Learning Chinese isn’t difficult at all if you know where to look and what to look for. You’ll be happy to find out that there are, in fact, so many wonderful resources on the web. Here are some of the best resources available today for learning Chinese by yourself.
1. Use music videos
Using music is one of the best ways to learn a new language because it’s fun and interesting! But why use music videos instead of just listening to Chinese songs? Well, sometimes what’s going on in the music video can give you context to better understand the song, and other times it’s a great peek into the culture. But the biggest benefit is that you can have a preview of the Chinese characters and follow along with the lyrics.
2. Regularly meet with a conversation partner
When I was taking up Chinese in Beijing, I was fortunate enough to have a language partner. I got to learn more Mandarin from her while she learned English from me: a win-win situation! We get to cover more areas than the ones taught in class, like slang and various expressions. I became familiar with their actual way of talking.
So if you have a friend who’s good in Mandarin, you can do that too. Chances are you’ll have to look for a conversation partner, but it’s completely doable! Is there a university near where you live, or a Chinese restaurant? Check there first. You can also look for a Chinese conversation partner online—that’s becoming quite the trend nowadays.
You can check out mylanguageexchange.com or conversationexchange.com for skilled online conversation partners. Interacting with someone in Chinese will greatly help you appreciate the language because you’ll see the practical side of learning. It will motivate you to expand your knowledge and walk on unfamiliar ground. Trust me, it’ll do you wonders.
3. Watch Chinese shows with subtitles
Once you’ve covered the basics, watching Chinese shows is the next step. Whether it’s dramas or variety shows, you’ll be exposed to new characters and vocabulary. Like with music, pick the genre that you love most. There’s nothing more satisfying than getting to learn something new while enjoying what you’re doing.
If you ask me, I suggest that you choose Chinese dramas that border on romantic comedies. Why? They’re the easiest to understand! Talk shows or variety shows are equally entertaining, but there’s a tendency for you to feel lost in their conversations. If you’re not that familiar with Chinese current events and culture, you might not fully understand what their humorous statements are all about.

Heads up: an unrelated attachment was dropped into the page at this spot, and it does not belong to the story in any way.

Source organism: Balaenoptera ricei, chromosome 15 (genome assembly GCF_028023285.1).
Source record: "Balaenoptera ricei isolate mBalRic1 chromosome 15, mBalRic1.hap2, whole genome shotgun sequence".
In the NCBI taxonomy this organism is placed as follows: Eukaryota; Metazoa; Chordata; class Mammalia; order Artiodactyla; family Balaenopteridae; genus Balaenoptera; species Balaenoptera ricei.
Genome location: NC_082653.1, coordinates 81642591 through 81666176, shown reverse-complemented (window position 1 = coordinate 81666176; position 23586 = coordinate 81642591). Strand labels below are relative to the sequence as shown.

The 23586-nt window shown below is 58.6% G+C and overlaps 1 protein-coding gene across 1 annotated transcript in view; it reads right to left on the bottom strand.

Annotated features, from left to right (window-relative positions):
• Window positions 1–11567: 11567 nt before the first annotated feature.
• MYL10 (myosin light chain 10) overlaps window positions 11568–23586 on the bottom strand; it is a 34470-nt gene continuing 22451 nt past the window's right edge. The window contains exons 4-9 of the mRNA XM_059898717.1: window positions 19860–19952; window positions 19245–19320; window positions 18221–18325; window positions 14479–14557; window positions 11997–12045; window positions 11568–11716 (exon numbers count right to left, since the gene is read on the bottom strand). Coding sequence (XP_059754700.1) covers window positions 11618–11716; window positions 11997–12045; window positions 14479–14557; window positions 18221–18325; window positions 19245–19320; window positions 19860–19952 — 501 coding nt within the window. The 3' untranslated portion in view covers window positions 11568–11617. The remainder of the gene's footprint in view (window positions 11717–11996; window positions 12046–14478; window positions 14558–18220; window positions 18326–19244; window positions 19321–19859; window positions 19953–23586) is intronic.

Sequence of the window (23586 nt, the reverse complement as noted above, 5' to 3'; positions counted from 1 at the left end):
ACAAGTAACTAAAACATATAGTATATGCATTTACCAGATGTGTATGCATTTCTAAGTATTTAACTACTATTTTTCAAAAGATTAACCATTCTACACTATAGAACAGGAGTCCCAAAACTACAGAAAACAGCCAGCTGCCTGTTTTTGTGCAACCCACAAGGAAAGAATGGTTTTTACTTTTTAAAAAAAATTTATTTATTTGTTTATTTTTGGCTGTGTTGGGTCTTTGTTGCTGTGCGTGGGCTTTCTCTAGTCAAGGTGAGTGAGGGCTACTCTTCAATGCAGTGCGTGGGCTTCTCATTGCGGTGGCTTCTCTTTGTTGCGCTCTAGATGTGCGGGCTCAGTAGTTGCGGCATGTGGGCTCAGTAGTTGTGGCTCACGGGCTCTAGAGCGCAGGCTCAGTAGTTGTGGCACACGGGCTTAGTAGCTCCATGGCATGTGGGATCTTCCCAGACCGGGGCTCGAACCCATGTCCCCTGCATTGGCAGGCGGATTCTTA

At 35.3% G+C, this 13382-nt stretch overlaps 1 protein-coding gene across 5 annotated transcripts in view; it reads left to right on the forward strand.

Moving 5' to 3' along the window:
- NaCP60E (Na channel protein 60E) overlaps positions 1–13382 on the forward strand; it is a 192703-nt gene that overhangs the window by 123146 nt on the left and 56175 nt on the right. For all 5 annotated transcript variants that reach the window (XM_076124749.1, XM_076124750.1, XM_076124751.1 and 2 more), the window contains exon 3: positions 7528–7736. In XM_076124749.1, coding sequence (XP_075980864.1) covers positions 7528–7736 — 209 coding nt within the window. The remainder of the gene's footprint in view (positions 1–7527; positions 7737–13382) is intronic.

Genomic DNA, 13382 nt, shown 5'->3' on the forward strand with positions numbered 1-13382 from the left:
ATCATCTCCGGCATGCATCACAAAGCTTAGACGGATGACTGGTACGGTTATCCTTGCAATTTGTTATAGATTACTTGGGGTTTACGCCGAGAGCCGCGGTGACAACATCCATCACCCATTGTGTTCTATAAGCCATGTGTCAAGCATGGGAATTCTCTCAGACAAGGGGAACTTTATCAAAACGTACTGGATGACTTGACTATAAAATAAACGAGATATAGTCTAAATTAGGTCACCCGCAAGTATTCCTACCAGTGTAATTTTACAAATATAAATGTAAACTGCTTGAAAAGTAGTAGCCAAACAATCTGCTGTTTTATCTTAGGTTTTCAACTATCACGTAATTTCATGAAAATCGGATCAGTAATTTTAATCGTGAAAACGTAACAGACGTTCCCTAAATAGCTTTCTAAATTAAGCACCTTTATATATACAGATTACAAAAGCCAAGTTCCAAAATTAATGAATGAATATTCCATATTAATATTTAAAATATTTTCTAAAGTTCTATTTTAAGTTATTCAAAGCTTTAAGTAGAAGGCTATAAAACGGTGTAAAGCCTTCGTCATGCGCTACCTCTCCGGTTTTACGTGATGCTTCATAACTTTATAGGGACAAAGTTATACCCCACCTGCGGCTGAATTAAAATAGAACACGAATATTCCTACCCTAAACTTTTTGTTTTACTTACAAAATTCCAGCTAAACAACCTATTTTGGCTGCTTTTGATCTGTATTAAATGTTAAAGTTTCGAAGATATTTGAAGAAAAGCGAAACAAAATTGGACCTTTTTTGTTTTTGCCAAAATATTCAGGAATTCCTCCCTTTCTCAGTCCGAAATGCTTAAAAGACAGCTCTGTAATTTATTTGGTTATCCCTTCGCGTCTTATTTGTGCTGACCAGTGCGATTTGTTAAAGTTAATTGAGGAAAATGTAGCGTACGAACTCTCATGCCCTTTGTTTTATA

Also, choose shows with subtitles. There are so many video streaming sites available in the web; start with dramafever.com or maplestage.com. These are only some of the more famous sites out there that feature shows with Chinese subtitles. Watching with subtitles will greatly help your character recognition skills.
But if you prefer to really get to know each character, again you can check out the FluentU videos. They explain every dialogue for you, character by character, and you’ll learn the pronunciation in pinyin along with an accompanying English explanation.
4. Listen to audiobooks
If you’ve noticed, all the references I’ve listed here so far target both your listening and reading skills. That’s because it works best that way. You won’t get the most out of your learning if you merely target one of them. It’s for this exact reason that audio books will really help you out. Merely reading a book won’t do, you have to listen to the words at the same time.
For starters, you can download Chinese course textbooks. Most of these have an accompanying audiobook, so it’ll help you grasp the basics of the language. But if you wish to stick to novels and comics, there is a wide range of topics and titles available in 书声bar (Audiobook Bar), 天方听书网 (Tianfang Book Listening Web) and verycd.com.
You can also check out these Chinese novels, but they’re only recommended if you’re already in the intermediate level. These novels are purely Chinese characters; there’s no pinyin or zhuyin to help you out.
5. Listen to podcasts
Finally, if you know where to look, podcasts can become your new on-the-go best friend. There is a great variety of topics, as well as numerous podcasts focused on teaching the Chinese basics to beginners. You can download these to start. But if you can already manage, I suggest you pick podcasts that are geared towards specific interests and Chinese culture. This will exposed you to a wider range of vocabulary—words that aren’t normally covered in the former.
For a start, try 好简单 (How Easy) or 黑米公主 (Princess Remy). These are the common favorites of both Chinese speakers and Chinese learners. They cover a variety of topics from culture to arts to daily news. You can also try BBC news for more detailed updates on politics, but be forewarned, you have to possess some intermediate level of Chinese to listen to them. News has a totally different lingo.
If you’re looking for podcasts that are aimed at specific interests, you can check out the iTunes store. Some of these include NBA 前线 (Front Line) for updates and reviews about NBA, 电影不无聊 (Movies Are Not Boring) for all info about movies and 科学脱口秀 (Science Talk Show) for science related talk shows, among others.
And that completes the list! These five tools are sure-fire ways to learn Mandarin Chinese by yourself.
Remember that you already have the superpowers within to make your mark in the world, so use that power to learn Chinese on your own—and enjoy the journey!
Credit to Fluent You